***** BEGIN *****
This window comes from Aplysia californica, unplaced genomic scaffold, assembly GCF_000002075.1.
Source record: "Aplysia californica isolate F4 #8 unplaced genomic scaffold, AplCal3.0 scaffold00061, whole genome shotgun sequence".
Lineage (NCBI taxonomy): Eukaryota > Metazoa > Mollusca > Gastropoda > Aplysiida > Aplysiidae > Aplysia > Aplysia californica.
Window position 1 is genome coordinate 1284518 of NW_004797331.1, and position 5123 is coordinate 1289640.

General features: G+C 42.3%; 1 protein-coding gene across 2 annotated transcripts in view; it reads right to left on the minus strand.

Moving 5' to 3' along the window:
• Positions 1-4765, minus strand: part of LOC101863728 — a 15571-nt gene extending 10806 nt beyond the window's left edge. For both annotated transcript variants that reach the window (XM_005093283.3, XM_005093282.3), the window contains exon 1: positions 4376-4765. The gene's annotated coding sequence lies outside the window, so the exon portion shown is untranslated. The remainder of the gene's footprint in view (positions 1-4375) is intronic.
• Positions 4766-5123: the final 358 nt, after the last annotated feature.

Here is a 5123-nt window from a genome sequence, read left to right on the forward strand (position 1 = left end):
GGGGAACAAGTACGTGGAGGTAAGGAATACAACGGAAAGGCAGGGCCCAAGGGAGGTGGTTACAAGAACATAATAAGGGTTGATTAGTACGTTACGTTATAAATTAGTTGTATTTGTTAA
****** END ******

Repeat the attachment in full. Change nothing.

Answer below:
This window comes from Aplysia californica, unplaced genomic scaffold, assembly GCF_000002075.1.
Source record: "Aplysia californica isolate F4 #8 unplaced genomic scaffold, AplCal3.0 scaffold00061, whole genome shotgun sequence".
Lineage (NCBI taxonomy): Eukaryota > Metazoa > Mollusca > Gastropoda > Aplysiida > Aplysiidae > Aplysia > Aplysia californica.
Window position 1 is genome coordinate 1284518 of NW_004797331.1, and position 5123 is coordinate 1289640.

General features: G+C 42.3%; 1 protein-coding gene across 2 annotated transcripts in view; it reads right to left on the minus strand.

Moving 5' to 3' along the window:
• Positions 1-4765, minus strand: part of LOC101863728 — a 15571-nt gene extending 10806 nt beyond the window's left edge. For both annotated transcript variants that reach the window (XM_005093283.3, XM_005093282.3), the window contains exon 1: positions 4376-4765. The gene's annotated coding sequence lies outside the window, so the exon portion shown is untranslated. The remainder of the gene's footprint in view (positions 1-4375) is intronic.
• Positions 4766-5123: the final 358 nt, after the last annotated feature.

Here is a 5123-nt window from a genome sequence, read left to right on the forward strand (position 1 = left end):
GGGGAACAAGTACGTGGAGGTAAGGAATACAACGGAAAGGCAGGGCCCAAGGGAGGTGGTTACAAGAACATAATAAGGGTTGATTAGTACGTTACGTTATAAATTAGTTGTATTTGTTAA